Saturday, July 31, 2010

Catholic bishops say keep long census

Another group has weighed in on the long-form census debate.   This time, it's the Catholic Bishops.   Maybe not exactly the most popular group right now as some in the grouping are accused of continuing obstructing justice in the never-ending sex abuse cases.   But setting that aside, the bishops say the data is needed to help them plot out where new parishes need to be built and which ones ought to be closed or merged ... as well as helping faith-based social service agencies plan out strategies to deliver services.

One of the justifications used to not have a long form census is that it allows people to put in joke answers -- over 21,000 Canadians in 2001 said they were "Jedi".    Alternately, since there is a near complete separation of church and state it's not appropriate to ask about one's religion, and in many countries -- the US and some EU member states, for instance -- it's actually illegal to ask.

I disagree on the "inappropriateness" point.   Yes, there is room for mischief.   But having information about religion patterns across the regions is important.    In 2001, for instance, 42.6% of Canadians self-identified as Roman Catholic.  23.3% said they were Protestant, 4.4.% Eastern Orthodox and 1.9% Muslim.   "Others" made up 11.8% while 16% said they have no religion whatsoever.   (Source:   CIA).

How can this be applied practically?

The fact is, whether we like it or not, certain patterns of violence do tend to spike in certain ethnic or religious communities.    "Honour killings" -- if we can call them that, for there is no honour in murder -- do happen across all communities but they do concentrate in those from the Middle East or South Asia.   Sexual assaults also happen all over, but patterns emerge that they can be often more frequent in some minority communities as well as less affluent areas in "white majority" areas.   If we can identify problem areas then we can fight crime before it begins -- in a sense, prevent a broken window from even being broken.

Another example.

Not that long ago, the local daily newspaper here, the Hamilton Spectator, did an extensive series that tied health outcomes to incomes as well as ethnic and religious background  -- and that one neighbourhood could be wildly different from the next.    This was by no means racial profiling.   It was meant to demonstrate that there is a link and that equal rights can only be achieved by equal opportunities as well as truly equal access to health care.   The newspaper relied on census tract information and cross-referenced that to health information obtained through Freedom of Information (with personal information stripped, of course).    The paper has made it clear such a series could not be done without the mandatory long form information.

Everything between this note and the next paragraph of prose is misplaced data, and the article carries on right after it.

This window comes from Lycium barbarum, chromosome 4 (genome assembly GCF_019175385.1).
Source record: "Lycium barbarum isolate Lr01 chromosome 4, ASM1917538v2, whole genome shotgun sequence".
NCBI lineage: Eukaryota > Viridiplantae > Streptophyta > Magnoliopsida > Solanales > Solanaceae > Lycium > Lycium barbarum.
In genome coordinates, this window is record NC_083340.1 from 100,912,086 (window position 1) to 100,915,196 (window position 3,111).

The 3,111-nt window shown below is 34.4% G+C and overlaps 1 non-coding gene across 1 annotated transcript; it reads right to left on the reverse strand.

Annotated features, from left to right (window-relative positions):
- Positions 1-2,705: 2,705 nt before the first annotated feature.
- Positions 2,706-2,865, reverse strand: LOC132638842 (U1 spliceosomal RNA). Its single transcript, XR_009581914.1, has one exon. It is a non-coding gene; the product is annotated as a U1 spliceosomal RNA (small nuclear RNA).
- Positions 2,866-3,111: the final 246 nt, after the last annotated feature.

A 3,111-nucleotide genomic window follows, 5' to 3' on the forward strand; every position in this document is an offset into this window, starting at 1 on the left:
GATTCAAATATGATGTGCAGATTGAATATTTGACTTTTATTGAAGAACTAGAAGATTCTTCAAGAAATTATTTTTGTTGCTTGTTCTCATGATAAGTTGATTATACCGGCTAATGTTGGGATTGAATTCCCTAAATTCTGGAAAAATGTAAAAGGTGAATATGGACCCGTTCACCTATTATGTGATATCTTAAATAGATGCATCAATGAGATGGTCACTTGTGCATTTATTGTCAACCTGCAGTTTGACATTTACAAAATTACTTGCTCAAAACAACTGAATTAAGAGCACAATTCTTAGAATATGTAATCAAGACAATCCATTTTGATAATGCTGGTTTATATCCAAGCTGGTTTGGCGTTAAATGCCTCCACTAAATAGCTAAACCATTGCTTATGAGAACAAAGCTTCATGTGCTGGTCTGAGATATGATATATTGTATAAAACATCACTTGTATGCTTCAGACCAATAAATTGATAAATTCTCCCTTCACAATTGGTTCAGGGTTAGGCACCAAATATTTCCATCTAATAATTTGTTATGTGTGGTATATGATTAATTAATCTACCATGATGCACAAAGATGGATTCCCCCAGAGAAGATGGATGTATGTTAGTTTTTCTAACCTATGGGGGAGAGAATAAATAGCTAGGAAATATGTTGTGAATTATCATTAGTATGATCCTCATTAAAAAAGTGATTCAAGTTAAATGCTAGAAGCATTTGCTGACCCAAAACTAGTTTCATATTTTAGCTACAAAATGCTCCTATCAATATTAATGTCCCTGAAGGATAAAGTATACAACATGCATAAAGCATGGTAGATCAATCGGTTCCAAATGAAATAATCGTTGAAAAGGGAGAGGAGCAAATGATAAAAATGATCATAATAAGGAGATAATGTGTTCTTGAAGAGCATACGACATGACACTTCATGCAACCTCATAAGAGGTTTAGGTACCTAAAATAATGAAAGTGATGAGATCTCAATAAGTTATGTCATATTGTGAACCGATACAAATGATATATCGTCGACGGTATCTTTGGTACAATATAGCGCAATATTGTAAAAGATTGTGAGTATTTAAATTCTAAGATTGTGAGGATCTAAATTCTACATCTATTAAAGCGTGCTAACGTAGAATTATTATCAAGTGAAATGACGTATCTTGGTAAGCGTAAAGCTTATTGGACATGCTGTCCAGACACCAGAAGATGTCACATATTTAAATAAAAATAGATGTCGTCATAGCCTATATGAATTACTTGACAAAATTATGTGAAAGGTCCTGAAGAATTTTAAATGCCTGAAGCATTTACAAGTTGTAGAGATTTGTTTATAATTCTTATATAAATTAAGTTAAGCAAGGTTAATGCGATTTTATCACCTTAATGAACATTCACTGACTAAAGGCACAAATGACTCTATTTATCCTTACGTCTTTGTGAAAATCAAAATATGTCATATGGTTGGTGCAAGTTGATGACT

The government claimed they received "thousands" of e-mails objecting to the intrusiveness of the census, but this past week the Privacy Commissioner, Jennifer Stoddart -- an agent of Parliament and therefore independent -- says she only received three formal objections related to the census in the last five years, and merely 50 in the last 20 years.   Who are these "thousands"?    People watching the religious channels who just click a form letter on a website and send a mass and duplicating e-mail (the same tactic the Parents Television Council uses in the States to bombard the FCC with "indecency" complaints)?

As for the claims made by the government new Canadians are fearful of being deported if they don't fill in the census, this is something that comes up every cycle.

And the solution remains the same -- go to the ethnic communities, the churches, the multilingual media and put in ads assuring people that their information remains private.   That this census is not an enumeration as in other countries (which here is updated by tax returns and "motor voter" laws).    That this does not relate to taxes, pensions, or any other entitlements.   That the information helps them in the long run, is a duty of citizenship and actually helps protect our freedoms.   That while, yes, it is mandatory, it's only a few minutes to a couple hours of time and that for the next five years they don't have to worry about it.

Social service agencies get it.   The police get it.   Members of the First Estate -- the clergy, from many denominations -- get it.    So why won't those at the top of the Second Estate -- the elected officials?

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